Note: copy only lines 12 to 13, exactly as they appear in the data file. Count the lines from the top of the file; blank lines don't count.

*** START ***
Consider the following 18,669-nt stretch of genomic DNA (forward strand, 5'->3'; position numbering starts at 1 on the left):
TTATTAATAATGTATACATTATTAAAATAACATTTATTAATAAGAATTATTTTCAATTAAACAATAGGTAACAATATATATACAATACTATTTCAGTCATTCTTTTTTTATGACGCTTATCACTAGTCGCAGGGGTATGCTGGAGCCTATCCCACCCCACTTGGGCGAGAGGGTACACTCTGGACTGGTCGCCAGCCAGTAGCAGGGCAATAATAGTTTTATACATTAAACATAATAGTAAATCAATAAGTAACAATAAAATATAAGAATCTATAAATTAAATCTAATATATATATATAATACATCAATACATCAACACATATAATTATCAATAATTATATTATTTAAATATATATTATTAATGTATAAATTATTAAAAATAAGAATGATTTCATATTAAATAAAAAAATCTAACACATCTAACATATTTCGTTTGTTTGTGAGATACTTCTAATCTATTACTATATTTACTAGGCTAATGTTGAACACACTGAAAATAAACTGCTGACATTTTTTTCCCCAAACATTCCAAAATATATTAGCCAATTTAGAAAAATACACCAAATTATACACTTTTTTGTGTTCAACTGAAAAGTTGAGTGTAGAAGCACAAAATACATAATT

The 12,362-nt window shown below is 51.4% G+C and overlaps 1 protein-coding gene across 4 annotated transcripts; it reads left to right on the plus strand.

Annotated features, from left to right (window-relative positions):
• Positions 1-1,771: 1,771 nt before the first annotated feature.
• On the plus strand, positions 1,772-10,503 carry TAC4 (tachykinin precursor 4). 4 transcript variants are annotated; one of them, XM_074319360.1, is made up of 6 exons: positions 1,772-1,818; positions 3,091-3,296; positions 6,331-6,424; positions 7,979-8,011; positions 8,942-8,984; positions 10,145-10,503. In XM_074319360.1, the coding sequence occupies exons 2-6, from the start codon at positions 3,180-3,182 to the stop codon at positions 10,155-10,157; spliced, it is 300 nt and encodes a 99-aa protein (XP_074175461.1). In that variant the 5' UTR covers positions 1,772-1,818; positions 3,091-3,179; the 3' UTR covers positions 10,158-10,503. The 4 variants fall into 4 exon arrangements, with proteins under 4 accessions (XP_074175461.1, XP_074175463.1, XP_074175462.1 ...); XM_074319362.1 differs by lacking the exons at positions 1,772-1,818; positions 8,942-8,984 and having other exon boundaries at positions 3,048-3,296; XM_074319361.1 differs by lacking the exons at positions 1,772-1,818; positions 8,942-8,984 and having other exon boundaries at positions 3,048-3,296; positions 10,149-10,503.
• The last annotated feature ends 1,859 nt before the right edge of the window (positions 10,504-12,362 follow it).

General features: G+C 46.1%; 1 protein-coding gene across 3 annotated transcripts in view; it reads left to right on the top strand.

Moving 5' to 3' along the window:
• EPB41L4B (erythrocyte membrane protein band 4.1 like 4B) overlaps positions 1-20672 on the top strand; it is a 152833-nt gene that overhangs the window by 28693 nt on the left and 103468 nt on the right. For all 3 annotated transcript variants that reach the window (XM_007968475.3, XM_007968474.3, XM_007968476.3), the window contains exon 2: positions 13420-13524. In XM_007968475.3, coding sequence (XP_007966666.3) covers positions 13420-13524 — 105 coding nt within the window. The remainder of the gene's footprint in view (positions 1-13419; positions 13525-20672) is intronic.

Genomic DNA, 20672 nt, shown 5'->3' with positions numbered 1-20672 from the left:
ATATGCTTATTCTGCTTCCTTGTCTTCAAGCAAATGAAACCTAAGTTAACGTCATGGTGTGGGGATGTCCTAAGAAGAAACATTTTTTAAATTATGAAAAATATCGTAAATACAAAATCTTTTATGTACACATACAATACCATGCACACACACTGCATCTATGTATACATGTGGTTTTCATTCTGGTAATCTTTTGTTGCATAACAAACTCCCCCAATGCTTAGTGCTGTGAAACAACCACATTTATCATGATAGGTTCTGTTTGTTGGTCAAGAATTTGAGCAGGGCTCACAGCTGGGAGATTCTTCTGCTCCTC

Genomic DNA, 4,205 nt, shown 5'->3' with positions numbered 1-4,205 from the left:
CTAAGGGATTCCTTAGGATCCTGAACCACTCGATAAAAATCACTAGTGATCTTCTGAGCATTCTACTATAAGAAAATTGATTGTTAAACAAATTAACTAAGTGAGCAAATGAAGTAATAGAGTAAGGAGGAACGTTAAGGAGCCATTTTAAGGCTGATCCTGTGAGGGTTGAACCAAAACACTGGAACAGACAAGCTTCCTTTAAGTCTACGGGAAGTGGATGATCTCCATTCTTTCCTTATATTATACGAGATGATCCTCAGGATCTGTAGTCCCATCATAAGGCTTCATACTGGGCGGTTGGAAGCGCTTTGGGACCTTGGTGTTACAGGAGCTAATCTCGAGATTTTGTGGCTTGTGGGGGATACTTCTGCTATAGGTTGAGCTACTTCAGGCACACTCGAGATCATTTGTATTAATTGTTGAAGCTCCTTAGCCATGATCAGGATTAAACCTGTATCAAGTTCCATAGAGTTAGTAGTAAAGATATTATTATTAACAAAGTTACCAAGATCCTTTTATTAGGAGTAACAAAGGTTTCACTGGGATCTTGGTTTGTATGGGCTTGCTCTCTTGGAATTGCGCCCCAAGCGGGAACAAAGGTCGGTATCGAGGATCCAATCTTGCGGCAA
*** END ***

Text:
ATATGCTTATTCTGCTTCCTTGTCTTCAAGCAAATGAAACCTAAGTTAACGTCATGGTGTGGGGATGTCCTAAGAAGAAACATTTTTTAAATTATGAAAAATATCGTAAATACAAAATCTTTTATGTACACATACAATACCATGCACACACACTGCATCTATGTATACATGTGGTTTTCATTCTGGTAATCTTTTGTTGCATAACAAACTCCCCCAATGCTTAGTGCTGTGAAACAACCACATTTATCATGATAGGTTCTGTTTGTTGGTCAAGAATTTGAGCAGGGCTCACAGCTGGGAGATTCTTCTGCTCCTC

Genomic DNA, 4,205 nt, shown 5'->3' with positions numbered 1-4,205 from the left: